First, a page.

BACKGROUND: There is limited information about the long-term outcome of obstructive sleep apnea (OSA) diagnosed in children and adolescents for educational and social factors. Here, we estimate the long-term socioeconomic outcome and health care costs of OSA.
METHODS: The historical case-control cohort study included Danish individuals with OSA diagnosed in childhood or adolescence between 1994 and 2015. Health care costs and socioeconomic data were obtained from nationwide administrative and health registers. A total of 5419 were diagnosed during this period; of these we traced 1004 patients who we compared with 4085 controls (mean index age, 10.2 years; Standard Deviation (SD), 5.6 years) until the age of 20 years. Controls were matched for age, gender, and residency.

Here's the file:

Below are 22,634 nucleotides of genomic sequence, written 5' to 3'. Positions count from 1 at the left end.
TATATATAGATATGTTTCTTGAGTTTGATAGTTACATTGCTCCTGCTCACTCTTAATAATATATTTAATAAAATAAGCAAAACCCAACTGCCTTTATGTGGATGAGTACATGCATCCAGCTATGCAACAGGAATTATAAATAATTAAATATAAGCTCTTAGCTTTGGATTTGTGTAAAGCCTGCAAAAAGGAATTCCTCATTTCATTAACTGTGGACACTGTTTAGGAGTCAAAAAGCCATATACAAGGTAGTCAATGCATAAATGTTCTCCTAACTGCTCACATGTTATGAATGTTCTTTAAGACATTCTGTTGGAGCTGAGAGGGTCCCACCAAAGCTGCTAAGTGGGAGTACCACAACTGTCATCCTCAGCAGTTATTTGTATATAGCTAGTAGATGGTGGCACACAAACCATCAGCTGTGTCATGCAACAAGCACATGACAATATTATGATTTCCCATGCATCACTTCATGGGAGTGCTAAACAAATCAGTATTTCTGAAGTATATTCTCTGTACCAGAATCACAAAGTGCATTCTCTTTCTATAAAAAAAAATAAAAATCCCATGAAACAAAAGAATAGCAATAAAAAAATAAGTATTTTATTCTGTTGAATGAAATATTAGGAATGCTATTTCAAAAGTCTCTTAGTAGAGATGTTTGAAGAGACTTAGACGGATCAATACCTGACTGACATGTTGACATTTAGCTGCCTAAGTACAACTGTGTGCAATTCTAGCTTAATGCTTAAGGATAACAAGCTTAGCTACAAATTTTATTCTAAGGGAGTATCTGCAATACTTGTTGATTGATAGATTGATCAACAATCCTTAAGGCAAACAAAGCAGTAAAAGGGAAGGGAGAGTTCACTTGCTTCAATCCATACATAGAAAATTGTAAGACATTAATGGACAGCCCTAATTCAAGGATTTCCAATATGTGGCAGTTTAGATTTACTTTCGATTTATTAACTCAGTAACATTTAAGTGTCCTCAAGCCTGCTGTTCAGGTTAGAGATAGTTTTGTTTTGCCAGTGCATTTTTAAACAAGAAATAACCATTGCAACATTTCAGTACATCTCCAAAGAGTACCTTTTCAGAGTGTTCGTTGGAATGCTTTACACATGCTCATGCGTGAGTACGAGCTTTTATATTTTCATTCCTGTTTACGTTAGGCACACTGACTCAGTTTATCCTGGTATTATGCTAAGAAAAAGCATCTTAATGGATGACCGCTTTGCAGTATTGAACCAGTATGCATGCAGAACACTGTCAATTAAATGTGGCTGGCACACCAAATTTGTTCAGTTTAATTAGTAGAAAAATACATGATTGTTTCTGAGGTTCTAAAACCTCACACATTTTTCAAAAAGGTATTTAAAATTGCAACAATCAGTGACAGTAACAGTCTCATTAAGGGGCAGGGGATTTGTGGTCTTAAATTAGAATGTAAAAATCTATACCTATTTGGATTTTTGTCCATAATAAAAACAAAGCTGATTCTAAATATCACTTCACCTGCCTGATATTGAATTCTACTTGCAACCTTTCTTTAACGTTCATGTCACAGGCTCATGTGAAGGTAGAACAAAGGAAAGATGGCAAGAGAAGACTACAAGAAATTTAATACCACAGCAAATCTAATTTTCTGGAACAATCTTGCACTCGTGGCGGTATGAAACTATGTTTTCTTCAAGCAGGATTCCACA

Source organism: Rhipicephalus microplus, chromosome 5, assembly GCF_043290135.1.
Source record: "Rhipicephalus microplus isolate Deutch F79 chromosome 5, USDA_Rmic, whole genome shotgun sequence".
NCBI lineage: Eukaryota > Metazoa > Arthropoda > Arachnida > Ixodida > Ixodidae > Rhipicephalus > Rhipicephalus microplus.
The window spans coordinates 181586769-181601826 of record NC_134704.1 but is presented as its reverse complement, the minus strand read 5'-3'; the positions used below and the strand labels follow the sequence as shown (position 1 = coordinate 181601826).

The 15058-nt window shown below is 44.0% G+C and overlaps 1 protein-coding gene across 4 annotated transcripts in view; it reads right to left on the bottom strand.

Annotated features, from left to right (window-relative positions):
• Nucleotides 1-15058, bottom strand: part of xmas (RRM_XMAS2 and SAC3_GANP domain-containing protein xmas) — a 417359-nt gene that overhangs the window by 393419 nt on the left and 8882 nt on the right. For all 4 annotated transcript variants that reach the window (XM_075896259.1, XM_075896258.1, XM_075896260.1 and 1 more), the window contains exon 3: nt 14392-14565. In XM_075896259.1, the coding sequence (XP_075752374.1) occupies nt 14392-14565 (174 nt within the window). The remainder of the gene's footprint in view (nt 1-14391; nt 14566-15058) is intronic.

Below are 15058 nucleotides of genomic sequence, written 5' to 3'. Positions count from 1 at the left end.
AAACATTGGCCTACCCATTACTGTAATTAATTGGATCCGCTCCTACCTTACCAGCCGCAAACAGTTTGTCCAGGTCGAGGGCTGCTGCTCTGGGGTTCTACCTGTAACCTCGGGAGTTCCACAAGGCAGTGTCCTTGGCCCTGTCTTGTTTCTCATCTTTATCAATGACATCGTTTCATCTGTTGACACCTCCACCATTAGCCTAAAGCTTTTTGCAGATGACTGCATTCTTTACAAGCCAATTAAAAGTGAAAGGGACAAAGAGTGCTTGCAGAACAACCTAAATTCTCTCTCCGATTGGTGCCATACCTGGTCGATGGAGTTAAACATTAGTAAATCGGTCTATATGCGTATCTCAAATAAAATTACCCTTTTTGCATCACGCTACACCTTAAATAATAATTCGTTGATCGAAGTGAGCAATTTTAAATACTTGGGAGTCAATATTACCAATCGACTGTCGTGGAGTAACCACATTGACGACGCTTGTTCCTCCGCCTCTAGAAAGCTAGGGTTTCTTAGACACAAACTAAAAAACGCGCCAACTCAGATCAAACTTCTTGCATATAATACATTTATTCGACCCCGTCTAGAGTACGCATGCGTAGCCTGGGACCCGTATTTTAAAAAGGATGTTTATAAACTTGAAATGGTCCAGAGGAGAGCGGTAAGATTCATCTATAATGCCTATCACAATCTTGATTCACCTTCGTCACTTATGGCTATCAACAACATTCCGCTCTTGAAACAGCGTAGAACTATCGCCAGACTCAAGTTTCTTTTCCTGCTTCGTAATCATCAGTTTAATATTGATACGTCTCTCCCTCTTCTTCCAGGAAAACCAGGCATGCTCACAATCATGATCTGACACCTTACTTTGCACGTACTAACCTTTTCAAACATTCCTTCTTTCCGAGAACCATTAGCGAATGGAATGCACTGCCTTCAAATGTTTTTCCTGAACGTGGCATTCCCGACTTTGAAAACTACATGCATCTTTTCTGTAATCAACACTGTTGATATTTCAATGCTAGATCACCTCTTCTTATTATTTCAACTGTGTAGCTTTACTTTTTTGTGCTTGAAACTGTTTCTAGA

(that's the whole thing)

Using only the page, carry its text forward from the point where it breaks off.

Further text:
RESULTS: Comparing the OSA patient and control groups at age 20 years we found: 1) lower parental educational level; 2) significantly lower educational level also after adjustment for parental educational level; 3) lower school grade-point averages; 4) lower employment rate and lower income, which was not fully compensated when transfer payments were considered; and 5) patients' initial health care costs were higher due to higher morbidity. Patients showed higher mortality rates than controls (Hazard Ratio (HR) = 7.63, 95% CI = 4.87-11.95, P < 0.001).
CONCLUSIONS: OSA in children and adolescent is associated with a significant influence on morbidity, mortality, educational level, grading, social outcome, and welfare consequences.
|Status||Udgivet - nov. 2020|